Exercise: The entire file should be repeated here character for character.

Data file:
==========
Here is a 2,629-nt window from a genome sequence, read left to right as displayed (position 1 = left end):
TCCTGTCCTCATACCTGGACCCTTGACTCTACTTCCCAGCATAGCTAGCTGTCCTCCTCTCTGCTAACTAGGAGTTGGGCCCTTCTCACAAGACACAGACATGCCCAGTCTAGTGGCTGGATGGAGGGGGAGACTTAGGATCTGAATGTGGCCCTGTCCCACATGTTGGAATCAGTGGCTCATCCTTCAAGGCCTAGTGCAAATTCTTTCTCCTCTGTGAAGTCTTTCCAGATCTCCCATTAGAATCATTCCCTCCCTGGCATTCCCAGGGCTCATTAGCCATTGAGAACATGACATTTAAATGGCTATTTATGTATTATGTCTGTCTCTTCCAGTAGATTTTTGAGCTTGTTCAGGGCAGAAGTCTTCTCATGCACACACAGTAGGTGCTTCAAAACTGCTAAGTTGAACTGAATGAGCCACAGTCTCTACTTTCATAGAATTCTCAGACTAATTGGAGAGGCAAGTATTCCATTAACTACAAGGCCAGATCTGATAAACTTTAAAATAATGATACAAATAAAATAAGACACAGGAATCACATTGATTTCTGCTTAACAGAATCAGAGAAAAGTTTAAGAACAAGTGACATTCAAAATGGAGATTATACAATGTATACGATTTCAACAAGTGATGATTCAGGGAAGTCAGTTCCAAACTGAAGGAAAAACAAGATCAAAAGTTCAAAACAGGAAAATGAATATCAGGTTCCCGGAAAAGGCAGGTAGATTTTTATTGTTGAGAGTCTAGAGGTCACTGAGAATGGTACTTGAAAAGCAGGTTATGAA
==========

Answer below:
Here is a 2,629-nt window from a genome sequence, read left to right as displayed (position 1 = left end):
TCCTGTCCTCATACCTGGACCCTTGACTCTACTTCCCAGCATAGCTAGCTGTCCTCCTCTCTGCTAACTAGGAGTTGGGCCCTTCTCACAAGACACAGACATGCCCAGTCTAGTGGCTGGATGGAGGGGGAGACTTAGGATCTGAATGTGGCCCTGTCCCACATGTTGGAATCAGTGGCTCATCCTTCAAGGCCTAGTGCAAATTCTTTCTCCTCTGTGAAGTCTTTCCAGATCTCCCATTAGAATCATTCCCTCCCTGGCATTCCCAGGGCTCATTAGCCATTGAGAACATGACATTTAAATGGCTATTTATGTATTATGTCTGTCTCTTCCAGTAGATTTTTGAGCTTGTTCAGGGCAGAAGTCTTCTCATGCACACACAGTAGGTGCTTCAAAACTGCTAAGTTGAACTGAATGAGCCACAGTCTCTACTTTCATAGAATTCTCAGACTAATTGGAGAGGCAAGTATTCCATTAACTACAAGGCCAGATCTGATAAACTTTAAAATAATGATACAAATAAAATAAGACACAGGAATCACATTGATTTCTGCTTAACAGAATCAGAGAAAAGTTTAAGAACAAGTGACATTCAAAATGGAGATTATACAATGTATACGATTTCAACAAGTGATGATTCAGGGAAGTCAGTTCCAAACTGAAGGAAAAACAAGATCAAAAGTTCAAAACAGGAAAATGAATATCAGGTTCCCGGAAAAGGCAGGTAGATTTTTATTGTTGAGAGTCTAGAGGTCACTGAGAATGGTACTTGAAAAGCAGGTTATGAA